Anemia as known in American English or anaemia as known in Commonwealth English literally means without blood. It is the lack of red blood cells or hemoglobin. This condition results in a reduced ability of blood to transfer oxygen to the tissues. It is a condition often caused by a lack of iron in the diet, making the blood weak in its capability to transfer oxygen across the body.
Anemia is due the iron deficiency. A decrease in the number of red blood cells or the total level of haemoglobin (see below). This makes it harder for the blood to get oxygen to the rest of the body, causing symptoms such as weakness, tiredness or shortness of breath. Anaemia in myeloma can be caused by the myeloma cells in the bone marrow interfering with red blood cell production, or as a side effect of chemotherapy. Other causes are malaria, hookworm, HIV and other infections.
Anemias are marked by abnormally low numbers of RBC (red blood cell), a deficiency of hemoglobin, or a low volume of packed RBCs per 100 ml of blood, stemming form an imbalance between blood production and loss through injury or bleeding.
Different Forms or Types of Anemia
Cause of Anemia
The most common cause of anemia in premenstrual women is menstrual blood loss, leading to iron deficiency. The most common cause of anemia in postmenopausal women, and all men is blood loss through the gastrointestinal tract, leading to iron deficiency.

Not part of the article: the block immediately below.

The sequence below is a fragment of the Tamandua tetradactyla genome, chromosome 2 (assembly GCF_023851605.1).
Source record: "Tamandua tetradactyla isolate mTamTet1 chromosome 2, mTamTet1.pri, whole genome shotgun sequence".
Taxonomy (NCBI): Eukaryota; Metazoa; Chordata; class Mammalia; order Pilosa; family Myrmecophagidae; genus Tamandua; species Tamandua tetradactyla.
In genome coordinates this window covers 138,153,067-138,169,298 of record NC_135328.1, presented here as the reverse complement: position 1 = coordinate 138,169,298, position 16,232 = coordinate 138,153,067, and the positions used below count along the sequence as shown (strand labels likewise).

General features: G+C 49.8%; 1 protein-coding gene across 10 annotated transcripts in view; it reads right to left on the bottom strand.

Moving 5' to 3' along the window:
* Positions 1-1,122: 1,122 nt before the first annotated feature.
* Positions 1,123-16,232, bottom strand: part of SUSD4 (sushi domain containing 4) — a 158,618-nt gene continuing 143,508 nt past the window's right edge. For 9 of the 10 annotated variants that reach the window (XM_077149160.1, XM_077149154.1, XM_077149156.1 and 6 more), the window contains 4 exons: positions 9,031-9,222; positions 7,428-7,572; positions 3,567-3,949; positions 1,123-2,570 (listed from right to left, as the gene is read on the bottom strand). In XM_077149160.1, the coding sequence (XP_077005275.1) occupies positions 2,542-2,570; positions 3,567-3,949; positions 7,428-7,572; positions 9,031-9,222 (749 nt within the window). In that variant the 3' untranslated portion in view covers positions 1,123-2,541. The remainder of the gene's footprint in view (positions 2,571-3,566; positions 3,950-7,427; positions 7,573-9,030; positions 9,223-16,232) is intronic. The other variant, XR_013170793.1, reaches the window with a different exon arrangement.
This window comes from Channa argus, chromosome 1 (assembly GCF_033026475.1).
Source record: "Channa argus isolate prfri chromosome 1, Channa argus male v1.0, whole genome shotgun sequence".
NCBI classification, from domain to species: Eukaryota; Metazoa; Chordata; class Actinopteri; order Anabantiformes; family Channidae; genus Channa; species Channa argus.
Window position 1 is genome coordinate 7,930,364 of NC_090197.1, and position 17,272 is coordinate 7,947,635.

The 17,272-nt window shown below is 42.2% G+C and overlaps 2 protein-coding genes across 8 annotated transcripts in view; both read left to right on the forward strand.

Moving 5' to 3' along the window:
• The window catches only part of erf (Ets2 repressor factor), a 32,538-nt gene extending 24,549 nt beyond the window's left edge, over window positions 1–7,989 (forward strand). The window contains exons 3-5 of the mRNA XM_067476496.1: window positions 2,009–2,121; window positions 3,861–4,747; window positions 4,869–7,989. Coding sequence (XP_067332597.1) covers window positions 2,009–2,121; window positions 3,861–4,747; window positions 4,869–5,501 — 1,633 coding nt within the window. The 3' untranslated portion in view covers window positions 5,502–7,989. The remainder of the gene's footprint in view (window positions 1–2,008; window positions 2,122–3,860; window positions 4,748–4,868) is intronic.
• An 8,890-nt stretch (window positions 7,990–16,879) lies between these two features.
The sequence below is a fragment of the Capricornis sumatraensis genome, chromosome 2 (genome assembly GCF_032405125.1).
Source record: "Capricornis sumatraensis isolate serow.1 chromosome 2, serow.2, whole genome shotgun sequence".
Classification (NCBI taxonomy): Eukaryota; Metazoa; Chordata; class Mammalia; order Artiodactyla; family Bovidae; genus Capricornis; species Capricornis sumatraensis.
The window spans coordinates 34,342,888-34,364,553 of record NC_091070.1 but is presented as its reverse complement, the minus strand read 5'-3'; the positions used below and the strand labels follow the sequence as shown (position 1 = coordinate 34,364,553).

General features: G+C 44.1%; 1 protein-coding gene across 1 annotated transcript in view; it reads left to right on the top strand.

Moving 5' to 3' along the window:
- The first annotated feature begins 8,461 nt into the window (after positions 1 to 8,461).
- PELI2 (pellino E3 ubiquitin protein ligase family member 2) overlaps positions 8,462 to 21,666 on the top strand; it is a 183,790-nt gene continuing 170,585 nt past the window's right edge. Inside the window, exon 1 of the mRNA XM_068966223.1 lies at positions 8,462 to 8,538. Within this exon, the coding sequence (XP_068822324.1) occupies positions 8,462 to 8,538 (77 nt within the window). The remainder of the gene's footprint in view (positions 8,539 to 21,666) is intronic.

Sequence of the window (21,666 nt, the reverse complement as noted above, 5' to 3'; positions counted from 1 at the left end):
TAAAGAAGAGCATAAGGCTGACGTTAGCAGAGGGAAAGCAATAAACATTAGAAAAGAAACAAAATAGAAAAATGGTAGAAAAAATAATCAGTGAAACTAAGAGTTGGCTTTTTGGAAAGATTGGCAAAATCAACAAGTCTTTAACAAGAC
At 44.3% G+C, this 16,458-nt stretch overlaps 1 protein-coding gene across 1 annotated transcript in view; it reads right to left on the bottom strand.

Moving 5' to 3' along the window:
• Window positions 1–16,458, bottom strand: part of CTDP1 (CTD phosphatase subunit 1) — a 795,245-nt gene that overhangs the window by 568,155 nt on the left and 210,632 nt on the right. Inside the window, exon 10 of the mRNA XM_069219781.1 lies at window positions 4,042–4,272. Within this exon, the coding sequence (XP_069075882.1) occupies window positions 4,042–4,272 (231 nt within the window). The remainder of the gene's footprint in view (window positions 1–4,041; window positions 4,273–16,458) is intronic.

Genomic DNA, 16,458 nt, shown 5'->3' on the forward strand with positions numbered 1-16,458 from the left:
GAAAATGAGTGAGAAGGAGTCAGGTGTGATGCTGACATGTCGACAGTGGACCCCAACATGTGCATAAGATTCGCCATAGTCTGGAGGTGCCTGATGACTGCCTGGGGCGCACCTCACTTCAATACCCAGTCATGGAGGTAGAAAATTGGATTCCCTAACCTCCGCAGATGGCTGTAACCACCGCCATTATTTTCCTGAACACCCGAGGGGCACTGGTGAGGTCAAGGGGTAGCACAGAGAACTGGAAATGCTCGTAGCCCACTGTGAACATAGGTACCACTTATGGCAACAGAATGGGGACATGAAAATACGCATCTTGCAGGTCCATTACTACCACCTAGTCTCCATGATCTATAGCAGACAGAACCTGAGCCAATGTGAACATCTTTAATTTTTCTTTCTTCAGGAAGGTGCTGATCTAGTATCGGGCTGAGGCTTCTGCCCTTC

When iron deficiency is seen in postmenopausal women and men, a thorough gastrointestinal workup should be done to rule out malignancy.
What Are The Symptoms and Signs Of Anemia?
Symptoms of anemia include:
- Heart palpitations (rapid or irregular beating)
- Ringing in the ears (tinnitus)
- Difficulty sleeping
- Difficulty concentrating
Treatment of Anemia
The treatment depends on the type of anemia you have. Your doctor will check your blood count periodically to monitor the effect of your treatment.
In some cases, blood transfusions and the medication erythropoeitin will correct anemia.
Treatment for anemia associated with serious diseases tends to focus first on addressing the underlying disease. But if anemia persists or symptoms worsen, treatment may reduce the risk of severe, possibly life-threatening complications and improve quality of life.
Find more Iron Deficiency and Overload Disorders